One thing these conservatives are telling young people is that Obamacare will be different [from the current system]. Because it guarantees that people with preexisting medical conditions can buy insurance, they claim opting out carries no risk. Get sick or injured? Then you can reconsider your decision to opt out.
But this is a falsehood.
For the first year, Obamacare will have an unusually long open-enrollment period. It starts on Oct. 1, but eligible individuals can sign up through March, even if stricken by accident or illness. After that, though, anyone who decides, or is persuaded, to "skip" Obamacare will be as vulnerable as I would've been if I'd never applied for insurance and dropped that check in the mail. They'll be locked out of the system until the next open enrollment period begins on Oct. 14, 2014. That open enrollment period will last just 53 days. Break a leg or develop a serious illness in the interim and you get to choose between paying tens of thousands of dollars out of pocket or suffering for months and rolling the dice with a delayed diagnosis.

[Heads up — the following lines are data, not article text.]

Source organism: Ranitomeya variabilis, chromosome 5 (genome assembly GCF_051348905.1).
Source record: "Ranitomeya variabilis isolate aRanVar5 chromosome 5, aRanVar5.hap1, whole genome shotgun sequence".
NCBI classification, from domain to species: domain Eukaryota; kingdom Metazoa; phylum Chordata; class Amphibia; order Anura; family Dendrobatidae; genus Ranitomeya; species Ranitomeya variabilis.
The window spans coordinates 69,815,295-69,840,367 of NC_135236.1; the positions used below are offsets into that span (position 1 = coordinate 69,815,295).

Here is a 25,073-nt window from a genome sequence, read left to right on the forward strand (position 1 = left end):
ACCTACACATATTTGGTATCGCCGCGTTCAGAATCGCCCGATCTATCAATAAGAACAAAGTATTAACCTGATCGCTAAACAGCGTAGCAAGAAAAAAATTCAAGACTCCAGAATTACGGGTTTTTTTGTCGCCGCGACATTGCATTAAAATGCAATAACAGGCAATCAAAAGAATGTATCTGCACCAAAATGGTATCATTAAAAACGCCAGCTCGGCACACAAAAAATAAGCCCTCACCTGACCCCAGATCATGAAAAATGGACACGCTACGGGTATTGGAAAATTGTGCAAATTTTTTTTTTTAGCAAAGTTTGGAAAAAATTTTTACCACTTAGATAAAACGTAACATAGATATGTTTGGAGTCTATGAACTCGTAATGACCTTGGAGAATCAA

I hate Obamacare with a passion but the existence of a limited open-enrollment period each year means the law is considerably less stupid than I thought it was. It’s also a good reminder to me that when I hear about someone or something on the other side being unbelievably dumb, it’s probably best not to believe.
The WSJ argues that even this small window for enrollment doesn’t make buying health insurance a rational choice for “the ‘young invincible’ demographic.” Perhaps not but it does make forgoing health insurance more risky. And if not enough young, healthy people enroll, the government can up the pressure by changing the open-enrollment period to only once every two years (an idea I believe I first read about ages ago at JustOneMinute).